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Radical History Review 86 (2003) 175-181

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Beyond Culture:
Teaching Histories of Islam

Leila Hudson

Cultural Misunderstandings

In March 1999, I received a vaguely threatening e-mail from an anonymous Muslim activist who, although not a student in my Middle East humanities class, had heard through the grapevine that I was teaching a false Islam. He based this claim on the fact that I had showed medieval Turkish miniatures depicting scenes from the prophet Muhammad's hagiography in which the Prophet was rendered with his face covered by an opaque veil. I responded that these reproductions of Islamic art were images which illustrate the general principle of an iconography that had motivated my critic to speak out. I added that the history of Islamic views on representation is complex and far from monolithic, that I certainly did not promote any religion in any form, and that ultimately, while such an image might be considered inappropriate by contemporary standards in a mosque, it was absolutely relevant to a university class on Middle Eastern and Islamic culture. I thought no more of the matter until I received a phone call from a senior colleague informing me that this issue had reached the executive board of the Tucson Islamic Center, which had approached him for an explanation. He assured them that it was an innocent mistake from a well-intentioned rookie, and that it would not happen again. He asked me for assurance that in the future I would respect the sensitivities of the local Islamic community.

I had been expecting the opposite sort of political troubles when I arrived to begin teaching Islamic studies at the University of Arizona in 1997. Since all my [End Page 175] teaching emphasizes appreciation for the complex and diverse nature of the myriad communities of the Middle East and the Islamic world, I had been girding myself to face accusations of political correctness and wanton cultural relativism from an anti-Islamic or anti-Arab audience who preferred not to have their complacency or deep-seated belief in the superiority of Western civilization disturbed by serious reflection on Middle Eastern complexity. Except for a young female student who stopped me in my tracks on my way to class one day, I received very few overtly anti-Islam reactions. This student angrily informed me that she was dropping my course, and incurring a substantial financial penalty from the university, because the course material on Islam was causing her to question her heretofore absolute Christian faith and threatening her ultimate salvation. I implored her to stay in the class, arguing that honest faith is not weakened but strengthened by uncomfortable truths and suggesting that later in life she would better appreciate her education—all to no avail.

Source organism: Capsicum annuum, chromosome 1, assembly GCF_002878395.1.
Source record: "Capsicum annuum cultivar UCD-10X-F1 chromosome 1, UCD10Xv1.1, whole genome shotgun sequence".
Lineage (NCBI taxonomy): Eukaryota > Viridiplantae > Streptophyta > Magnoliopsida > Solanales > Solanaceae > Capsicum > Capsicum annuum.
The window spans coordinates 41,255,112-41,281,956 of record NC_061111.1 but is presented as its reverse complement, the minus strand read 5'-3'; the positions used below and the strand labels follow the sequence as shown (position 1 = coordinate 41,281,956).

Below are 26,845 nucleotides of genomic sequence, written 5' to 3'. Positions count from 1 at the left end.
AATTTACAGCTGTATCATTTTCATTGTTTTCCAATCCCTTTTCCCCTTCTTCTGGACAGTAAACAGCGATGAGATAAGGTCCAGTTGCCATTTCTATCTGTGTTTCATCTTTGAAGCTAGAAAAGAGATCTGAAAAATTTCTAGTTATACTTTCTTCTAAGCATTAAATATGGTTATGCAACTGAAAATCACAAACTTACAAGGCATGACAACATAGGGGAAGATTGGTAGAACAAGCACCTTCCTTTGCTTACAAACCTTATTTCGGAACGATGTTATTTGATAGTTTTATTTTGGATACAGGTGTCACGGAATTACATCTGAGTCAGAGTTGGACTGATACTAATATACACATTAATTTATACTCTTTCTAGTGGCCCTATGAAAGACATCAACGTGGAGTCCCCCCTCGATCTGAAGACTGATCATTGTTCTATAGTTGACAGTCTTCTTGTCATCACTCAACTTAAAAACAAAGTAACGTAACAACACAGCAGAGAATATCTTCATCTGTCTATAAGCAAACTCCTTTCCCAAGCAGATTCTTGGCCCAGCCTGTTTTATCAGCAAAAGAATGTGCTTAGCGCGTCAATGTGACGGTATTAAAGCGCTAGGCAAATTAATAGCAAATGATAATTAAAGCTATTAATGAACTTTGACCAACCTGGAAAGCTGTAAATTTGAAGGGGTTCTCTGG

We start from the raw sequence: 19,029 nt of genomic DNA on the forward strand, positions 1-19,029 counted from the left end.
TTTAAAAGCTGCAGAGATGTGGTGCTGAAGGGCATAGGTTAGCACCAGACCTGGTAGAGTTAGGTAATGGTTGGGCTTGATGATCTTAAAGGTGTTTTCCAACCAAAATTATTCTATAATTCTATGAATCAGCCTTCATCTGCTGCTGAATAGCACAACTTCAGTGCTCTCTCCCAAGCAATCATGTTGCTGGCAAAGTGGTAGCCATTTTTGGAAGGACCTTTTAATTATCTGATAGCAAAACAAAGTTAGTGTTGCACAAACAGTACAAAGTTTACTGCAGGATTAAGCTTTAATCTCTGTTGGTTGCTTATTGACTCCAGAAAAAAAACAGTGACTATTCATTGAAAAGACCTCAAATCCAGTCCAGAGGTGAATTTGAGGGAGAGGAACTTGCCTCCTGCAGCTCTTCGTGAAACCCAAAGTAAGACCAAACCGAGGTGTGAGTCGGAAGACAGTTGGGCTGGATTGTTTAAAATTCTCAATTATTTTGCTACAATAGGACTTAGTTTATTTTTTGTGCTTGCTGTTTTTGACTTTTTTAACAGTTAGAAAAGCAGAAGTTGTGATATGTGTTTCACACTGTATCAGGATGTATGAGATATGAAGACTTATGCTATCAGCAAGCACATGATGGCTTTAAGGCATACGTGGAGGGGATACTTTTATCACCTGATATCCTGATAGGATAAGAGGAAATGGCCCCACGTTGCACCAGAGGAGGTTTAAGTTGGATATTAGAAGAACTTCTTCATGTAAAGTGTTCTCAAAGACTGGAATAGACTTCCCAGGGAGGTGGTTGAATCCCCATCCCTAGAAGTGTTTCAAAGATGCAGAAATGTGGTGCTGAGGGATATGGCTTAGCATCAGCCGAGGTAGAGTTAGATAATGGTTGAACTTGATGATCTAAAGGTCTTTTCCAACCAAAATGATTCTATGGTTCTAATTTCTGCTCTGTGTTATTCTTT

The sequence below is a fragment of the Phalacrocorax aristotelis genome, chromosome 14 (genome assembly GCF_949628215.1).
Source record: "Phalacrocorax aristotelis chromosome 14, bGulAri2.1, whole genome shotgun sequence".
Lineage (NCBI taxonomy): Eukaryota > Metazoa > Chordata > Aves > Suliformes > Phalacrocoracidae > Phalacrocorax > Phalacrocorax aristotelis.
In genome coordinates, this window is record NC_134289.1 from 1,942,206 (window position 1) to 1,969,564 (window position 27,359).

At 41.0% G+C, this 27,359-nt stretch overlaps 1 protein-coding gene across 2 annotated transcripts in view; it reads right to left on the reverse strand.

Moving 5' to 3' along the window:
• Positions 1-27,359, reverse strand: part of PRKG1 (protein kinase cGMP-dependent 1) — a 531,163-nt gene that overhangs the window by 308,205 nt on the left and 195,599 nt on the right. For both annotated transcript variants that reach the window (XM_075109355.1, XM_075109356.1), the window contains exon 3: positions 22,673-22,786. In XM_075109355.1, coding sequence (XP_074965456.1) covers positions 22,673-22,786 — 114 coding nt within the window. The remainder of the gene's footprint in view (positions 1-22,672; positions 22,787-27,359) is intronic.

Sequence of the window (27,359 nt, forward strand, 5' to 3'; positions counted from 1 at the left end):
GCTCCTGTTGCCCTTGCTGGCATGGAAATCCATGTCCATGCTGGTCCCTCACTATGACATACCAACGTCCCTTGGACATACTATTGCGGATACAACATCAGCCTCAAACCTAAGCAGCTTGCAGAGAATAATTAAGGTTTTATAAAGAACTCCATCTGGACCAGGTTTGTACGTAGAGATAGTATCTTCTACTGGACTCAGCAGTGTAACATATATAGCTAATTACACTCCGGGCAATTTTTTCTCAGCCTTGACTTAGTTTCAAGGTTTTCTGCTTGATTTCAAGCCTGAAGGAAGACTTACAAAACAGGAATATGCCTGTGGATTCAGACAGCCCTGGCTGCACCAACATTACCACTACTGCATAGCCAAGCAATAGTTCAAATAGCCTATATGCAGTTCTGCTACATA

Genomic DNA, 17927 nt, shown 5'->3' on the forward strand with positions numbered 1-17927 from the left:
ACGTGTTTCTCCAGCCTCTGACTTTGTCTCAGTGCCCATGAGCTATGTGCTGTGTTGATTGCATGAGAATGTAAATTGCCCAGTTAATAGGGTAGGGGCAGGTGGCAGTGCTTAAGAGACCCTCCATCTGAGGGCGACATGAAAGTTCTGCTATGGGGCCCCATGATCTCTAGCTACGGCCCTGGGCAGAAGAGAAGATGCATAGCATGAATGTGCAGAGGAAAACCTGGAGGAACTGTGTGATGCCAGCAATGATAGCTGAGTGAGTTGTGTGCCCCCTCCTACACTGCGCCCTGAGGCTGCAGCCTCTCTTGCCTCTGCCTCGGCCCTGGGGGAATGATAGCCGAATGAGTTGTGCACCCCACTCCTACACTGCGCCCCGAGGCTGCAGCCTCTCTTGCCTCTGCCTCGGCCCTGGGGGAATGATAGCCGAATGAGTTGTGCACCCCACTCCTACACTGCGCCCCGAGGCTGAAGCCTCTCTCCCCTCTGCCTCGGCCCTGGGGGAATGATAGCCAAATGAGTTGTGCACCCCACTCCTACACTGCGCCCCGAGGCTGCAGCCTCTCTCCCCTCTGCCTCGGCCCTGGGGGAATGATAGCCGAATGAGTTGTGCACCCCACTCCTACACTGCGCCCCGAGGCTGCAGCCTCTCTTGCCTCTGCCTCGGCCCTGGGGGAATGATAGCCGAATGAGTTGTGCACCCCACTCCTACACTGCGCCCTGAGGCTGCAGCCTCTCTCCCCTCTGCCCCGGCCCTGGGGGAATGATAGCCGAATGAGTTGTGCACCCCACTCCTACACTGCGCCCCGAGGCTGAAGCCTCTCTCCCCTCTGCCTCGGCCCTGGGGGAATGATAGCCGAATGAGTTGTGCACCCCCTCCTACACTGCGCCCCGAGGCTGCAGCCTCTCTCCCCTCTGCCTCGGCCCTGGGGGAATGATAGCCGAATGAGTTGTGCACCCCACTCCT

In both cases—the Muslim who felt compelled to intrude into my class and the Christian who felt compelled to leave it—the problem was an extreme form of a widely held and cherished view of culture as static, unchanging, mysterious, essential; it is seen as a natural or even divine object or condition. The further objectification of culture and religion by authoritative outsider academics appears to be a logical and validating extension of the reverence and fetishization of devotees. Religious culture, even more than national culture, is never to be questioned, challenged, or acknowledged as flexible, manipulable, changing, alive, dangerous. The unexpected interjections by these true believers simply emphasized that this perception of culture not only blurred people's view of other societies, but also of their own familiar traditions. This conventional and ultimately dangerous view of culture works to prevent inquiry into the dynamics—the power flows—of living systems and allows the concept of culture to be wielded not only as a weapon against others but also as an excuse against accountability.

Unfortunately, the aftermath of September 11 brought this dangerous culture concept to the forefront of the national consciousness and discourse. The idea, promoted by the Bush administration, that essential cultural difference in and of itself was sufficient motivation for terrorist atrocity was received with nary a protest from the mainstream U...


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pp. 175-181
Launched on MUSE
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Archived 2004
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